Nowhere is the change in approach more noticeable than in the heart of Silicon Valley, where the PANS clinic at Stanford’s Lucile Packard Children’s Hospital—fueled in part by advocacy of parents like Ms. Pohlman and the local entrepreneurial ethos—is adding medical staff during the summer and fall.
The clinic has seen 150 patients since it opened three years ago and has a long waiting list. The clinic currently sees only patients who live within a 90-mile radius. Even so, it can’t keep up.
The cost of running the clinic is funded by Stanford Children’s Health and the Lucile Packard hospital. Other backing is being provided by the National Institute of Mental Health, including research support to build a PANS database and biological-materials repository.
Stanford convened the First PANS Consensus Conference in 2013 and researchers in the growing field came up with recommendations on how to diagnose patients that were published earlier this year.
Researchers met at the NIMH for a second conference last year, and a third one is planned for the fall. The scientists plan to finalize guidelines on how to treat PANS and create a database to track how patients at different institutions fare on various treatments.
Ms. Pohlman, who lives down the street from Stanford, said that when Garrett’s symptoms cropped up eight years ago, long before the clinic opened, she had to cobble together treatment for him from a range of specialists.
Her son, now 15 years old, took antibiotics off and on for a year before receiving infusions of antibodies from healthy donors, known as intravenous immunoglobulin, or IVIG, and today has no signs of OCD or tics, Ms. Pohlman said. The experience prompted her to found an advocacy group that funds research and runs conferences where families and scientists mingle. Ms. Pohlman describes the efforts to get attention for the condition as being “like a startup” in that families have helped drive attention and resources to the disorder.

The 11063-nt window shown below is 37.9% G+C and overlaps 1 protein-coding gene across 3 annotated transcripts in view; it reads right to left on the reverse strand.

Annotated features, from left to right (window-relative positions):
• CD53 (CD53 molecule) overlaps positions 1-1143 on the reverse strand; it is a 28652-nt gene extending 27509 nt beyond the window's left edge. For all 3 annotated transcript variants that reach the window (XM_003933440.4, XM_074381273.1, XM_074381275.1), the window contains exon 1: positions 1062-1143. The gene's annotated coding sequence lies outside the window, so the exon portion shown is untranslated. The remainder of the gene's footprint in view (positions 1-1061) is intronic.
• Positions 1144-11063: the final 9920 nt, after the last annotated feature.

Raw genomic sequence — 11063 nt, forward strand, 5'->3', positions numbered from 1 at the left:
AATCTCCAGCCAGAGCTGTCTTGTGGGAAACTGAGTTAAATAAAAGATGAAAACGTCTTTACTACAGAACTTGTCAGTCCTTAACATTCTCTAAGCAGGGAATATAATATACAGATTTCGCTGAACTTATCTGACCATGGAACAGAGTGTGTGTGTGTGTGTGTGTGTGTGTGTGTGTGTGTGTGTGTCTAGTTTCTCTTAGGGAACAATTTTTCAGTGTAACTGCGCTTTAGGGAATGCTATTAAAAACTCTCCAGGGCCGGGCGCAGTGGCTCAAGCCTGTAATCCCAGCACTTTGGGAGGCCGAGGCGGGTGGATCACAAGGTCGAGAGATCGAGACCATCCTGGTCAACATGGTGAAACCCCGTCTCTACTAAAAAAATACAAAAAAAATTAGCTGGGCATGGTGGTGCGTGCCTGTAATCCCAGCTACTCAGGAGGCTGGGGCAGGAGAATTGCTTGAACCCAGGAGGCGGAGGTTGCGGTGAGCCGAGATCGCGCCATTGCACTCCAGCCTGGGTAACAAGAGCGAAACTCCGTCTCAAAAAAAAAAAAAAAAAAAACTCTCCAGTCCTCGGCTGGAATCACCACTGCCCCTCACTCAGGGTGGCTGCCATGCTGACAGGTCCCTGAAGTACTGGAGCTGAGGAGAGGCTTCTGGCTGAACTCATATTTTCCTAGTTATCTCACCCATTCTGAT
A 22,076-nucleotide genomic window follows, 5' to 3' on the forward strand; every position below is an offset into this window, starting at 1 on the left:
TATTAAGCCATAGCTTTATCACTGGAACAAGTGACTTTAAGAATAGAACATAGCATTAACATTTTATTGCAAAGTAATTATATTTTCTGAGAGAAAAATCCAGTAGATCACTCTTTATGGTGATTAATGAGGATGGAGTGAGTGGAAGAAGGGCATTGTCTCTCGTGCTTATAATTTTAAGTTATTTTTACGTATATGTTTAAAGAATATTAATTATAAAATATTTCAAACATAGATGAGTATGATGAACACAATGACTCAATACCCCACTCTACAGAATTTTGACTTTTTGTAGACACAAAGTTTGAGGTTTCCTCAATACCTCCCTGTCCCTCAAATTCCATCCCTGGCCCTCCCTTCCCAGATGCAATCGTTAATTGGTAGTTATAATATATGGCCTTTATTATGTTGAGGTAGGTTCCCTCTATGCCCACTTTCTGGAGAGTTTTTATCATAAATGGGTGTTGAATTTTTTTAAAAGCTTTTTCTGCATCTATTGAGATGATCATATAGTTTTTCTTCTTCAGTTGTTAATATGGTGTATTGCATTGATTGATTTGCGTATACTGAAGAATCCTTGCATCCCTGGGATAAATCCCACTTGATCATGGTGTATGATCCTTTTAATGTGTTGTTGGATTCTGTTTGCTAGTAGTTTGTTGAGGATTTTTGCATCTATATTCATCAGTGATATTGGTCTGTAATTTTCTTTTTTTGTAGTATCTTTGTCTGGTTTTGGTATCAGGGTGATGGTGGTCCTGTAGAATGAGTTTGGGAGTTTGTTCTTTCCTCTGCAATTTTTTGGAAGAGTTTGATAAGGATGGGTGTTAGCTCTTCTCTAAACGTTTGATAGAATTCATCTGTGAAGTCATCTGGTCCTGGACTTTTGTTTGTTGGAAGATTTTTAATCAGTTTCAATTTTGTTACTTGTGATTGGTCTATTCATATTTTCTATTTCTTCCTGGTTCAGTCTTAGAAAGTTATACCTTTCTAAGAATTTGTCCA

Jennifer Frankovich, a pediatric rheumatologist at Lucile Packard and director of the Stanford PANS clinic and research program, said the idea to set up a dedicated clinic grew from seeing patients who had both medical and psychiatric symptoms. Some noted improvement in the psychiatric symptoms after their medical condition was treated.
Dr. Frankovich and Kiki Chang, founder of the pediatric bipolar disorders program at Stanford, decided to start seeing and treating patients together. “We are still trying to learn the boundaries of PANS,” Dr. Frankovich said.
In an effort to establish the science of PANS, the Stanford clinic is collecting extensive data on the patients. Doctors try to piece together what is driving symptoms from pediatric records, parent reports, even teacher interviews. They are analyzing DNA samples from each patient and looking for clues in their immune systems. If they find strep, they bank the strain for further research. “It is easier to study something that is established,” Dr. Frankovich said. “To build something new is really hard.”